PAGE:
According to ATTOM Data Solutions, a property database curator, Tennessee is currently tied for the highest overall vacancy rates for all residential properties for the first quarter of 2021.1 This number is sure to increase should the currently moratorium on evictions expire on March 31, 2021, as per the present CDC and Department of Health Order.2 However, landlords and policyholders should be aware that leaving their property vacant for too long can result in limitation in insurance coverage.

Most insurance policies, both residential and commercial, have a vacancy clause that provides, in part, that losses caused by theft, vandalism, or water damage are not covered if the premises have been “vacant” or “unoccupied” for a set amount of time. Further, coverage for other losses, such as fire or windstorm, is reduced by 15%. In the most recent case on the issue, Johnson & Associates v. Hanover Insurance Group, the Tennessee Court of Appeals noted that “[t]he purpose of vacancy clauses is ‘to avoid liability where the risk has been increased by vacancy.”3

Vacancy determinations are defined in the policy and usually require 60 consecutive days of absence before the date of loss. Occupancy concerns generally arise in commercial policies and are typically defined as the suspension of customary operations regardless of the presence of any business personal property. In Johnson & Associates, the vacancy term was defined as when a specific percentage (31%) square footage of the building was no longer being used for customary operations.4 As policies vary, policyholders should be aware of the specific language in their policy.

Interestingly, Tennessee courts have ruled that vacancy clauses “are to be construed in the light of conditions existing when the policy is issued.”5 And, a vacancy limitation is complied with “if the property insured is put to the use contemplated by the parties, as expressed in the contract of insurance.”6 Therefore, if a policyholder’s rental property is vacant and the insurance company knew that that fact at the time when the insurance policy was issued, the policy covers the property, and the vacancy clause is waived.7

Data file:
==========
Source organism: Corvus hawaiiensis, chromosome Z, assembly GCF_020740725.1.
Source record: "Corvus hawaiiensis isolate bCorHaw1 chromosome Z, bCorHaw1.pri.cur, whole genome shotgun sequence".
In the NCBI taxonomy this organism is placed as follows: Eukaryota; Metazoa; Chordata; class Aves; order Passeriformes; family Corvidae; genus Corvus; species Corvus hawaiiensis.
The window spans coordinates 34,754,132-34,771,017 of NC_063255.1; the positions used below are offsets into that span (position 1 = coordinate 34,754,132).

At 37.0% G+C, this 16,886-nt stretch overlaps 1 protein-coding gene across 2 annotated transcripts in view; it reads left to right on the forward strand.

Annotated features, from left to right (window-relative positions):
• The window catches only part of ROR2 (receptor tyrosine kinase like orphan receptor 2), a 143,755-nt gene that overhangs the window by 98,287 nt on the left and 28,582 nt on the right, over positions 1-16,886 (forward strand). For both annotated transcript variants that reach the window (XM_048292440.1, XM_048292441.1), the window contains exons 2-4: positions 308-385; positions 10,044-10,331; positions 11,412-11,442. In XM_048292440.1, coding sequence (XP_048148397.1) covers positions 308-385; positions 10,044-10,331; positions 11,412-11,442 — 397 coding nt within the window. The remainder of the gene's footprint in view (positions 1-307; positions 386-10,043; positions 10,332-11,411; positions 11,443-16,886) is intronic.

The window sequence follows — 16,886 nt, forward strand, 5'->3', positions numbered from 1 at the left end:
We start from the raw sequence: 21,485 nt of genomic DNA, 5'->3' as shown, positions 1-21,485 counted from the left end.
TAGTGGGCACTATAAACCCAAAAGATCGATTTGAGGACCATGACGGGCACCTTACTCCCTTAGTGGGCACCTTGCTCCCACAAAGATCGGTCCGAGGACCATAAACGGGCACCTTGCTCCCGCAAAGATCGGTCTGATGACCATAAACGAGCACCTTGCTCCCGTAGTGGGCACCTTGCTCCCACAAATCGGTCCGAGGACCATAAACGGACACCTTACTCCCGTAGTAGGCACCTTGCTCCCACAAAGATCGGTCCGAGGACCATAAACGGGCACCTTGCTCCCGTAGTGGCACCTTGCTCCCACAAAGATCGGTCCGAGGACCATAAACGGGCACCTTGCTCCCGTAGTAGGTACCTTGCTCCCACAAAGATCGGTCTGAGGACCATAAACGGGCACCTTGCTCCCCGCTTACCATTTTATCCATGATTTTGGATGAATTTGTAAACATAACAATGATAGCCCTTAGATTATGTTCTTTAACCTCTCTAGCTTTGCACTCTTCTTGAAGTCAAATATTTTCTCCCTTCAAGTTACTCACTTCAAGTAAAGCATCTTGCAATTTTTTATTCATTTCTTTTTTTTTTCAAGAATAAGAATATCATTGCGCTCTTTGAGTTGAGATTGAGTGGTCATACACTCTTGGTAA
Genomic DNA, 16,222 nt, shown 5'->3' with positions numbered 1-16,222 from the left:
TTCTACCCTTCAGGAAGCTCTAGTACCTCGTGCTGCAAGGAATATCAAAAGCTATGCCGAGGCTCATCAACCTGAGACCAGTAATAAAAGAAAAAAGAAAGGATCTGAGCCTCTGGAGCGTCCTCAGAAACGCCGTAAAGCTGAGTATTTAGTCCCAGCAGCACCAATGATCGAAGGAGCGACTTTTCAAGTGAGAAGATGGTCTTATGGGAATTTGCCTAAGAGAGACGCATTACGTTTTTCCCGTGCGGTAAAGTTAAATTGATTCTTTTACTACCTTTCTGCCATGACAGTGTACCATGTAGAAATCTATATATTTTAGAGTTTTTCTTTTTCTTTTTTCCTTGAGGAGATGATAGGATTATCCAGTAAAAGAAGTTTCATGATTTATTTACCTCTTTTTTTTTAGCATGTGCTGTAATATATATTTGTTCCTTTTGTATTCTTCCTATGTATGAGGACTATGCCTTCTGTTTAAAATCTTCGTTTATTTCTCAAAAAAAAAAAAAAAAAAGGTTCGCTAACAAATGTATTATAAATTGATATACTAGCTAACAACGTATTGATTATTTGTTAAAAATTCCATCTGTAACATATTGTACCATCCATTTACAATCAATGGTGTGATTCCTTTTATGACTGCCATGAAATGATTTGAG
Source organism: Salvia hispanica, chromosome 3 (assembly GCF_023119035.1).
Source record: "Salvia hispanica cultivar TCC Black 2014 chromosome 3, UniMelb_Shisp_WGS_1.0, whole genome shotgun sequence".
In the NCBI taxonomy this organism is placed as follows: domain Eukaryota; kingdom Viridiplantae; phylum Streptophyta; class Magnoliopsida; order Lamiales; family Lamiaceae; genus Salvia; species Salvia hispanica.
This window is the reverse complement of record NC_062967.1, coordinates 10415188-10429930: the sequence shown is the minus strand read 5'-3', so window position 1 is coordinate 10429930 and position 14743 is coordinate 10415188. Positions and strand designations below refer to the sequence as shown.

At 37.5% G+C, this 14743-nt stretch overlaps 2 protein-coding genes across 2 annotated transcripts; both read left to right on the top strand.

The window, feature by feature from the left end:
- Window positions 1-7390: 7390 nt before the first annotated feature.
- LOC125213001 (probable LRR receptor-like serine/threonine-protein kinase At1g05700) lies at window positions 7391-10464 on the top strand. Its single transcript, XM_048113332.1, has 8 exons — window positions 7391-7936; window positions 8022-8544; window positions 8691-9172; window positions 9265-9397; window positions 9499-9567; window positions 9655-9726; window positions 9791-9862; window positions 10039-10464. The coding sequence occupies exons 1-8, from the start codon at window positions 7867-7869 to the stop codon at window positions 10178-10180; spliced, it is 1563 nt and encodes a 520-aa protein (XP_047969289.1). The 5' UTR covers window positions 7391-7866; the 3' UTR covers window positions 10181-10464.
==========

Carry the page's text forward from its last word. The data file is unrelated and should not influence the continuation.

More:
What if the property is now within this vacancy limitation, i.e., past the 60 days described in most policies? In Tennessee, this merely operates as a suspension of the coverage, which may be revived with a subsequent occupancy within the policy period.8 In other words, the policy remains valid but inactive until occupancy is reestablished, which then triggers full coverage during the initial policy tenure.

Business owners and landlords need to be cognizant of the policy terms needed for their specific purposes when it comes to potential vacancy concerns. Permission endorsements are also available. However, these options often offer reduced coverage, such as including actual cash value or limited perils coverage.9 Though matters relating to this vacancy limitation are nothing new, they are becoming more frequent issues.
1 Vacant Zombie Properties Remain Miniscule Factor in U.S. Housing Market Amid Ongoing Foreclosure Moratorium, ATTOM DATA SOLUTIONS (Feb. 25, 2021),
2 CDC and Dept. of Health Order for the Temporary Halt on Residential Evictions to Prevent the Further Spread of COVID-19 (Jan. 29, 2021),
3 Johnson & Associates, LLC v. Hanover Ins. Group, Inc., 572 S.W.3d 636, 642 (Tenn. Ct. App. 2018), quoting Providence Washington Ins. Co. v. Stanley, 403 F.2d 844, 849 (5th Cir. 1968); Couch on Ins. § 94:102.
4 Id. at 639.
5 Id., quoting Couch on Ins. § 94:110.
6 Id. at 642-43, quoting Winston-Salem Fire Fighters Club, Inc. v. State Farm Fire & Cas. Co., 131 S.E.2d 430, 434 (1963).
7 Couch on Ins. § 94:151; McCaleb v. American Ins. Co., 325 S.W.2d 274, 277 (1959).
8 Carolina Ins. Co. of Wilmington, N.C. v. St. Charles, 98 S.W.2d 1088, 1092 (Tenn. Ct. App. 1936).
9 Nicole Yarbrough. Understanding – And Avoiding – the Vacancy Clause. Independent Agent (November 2012),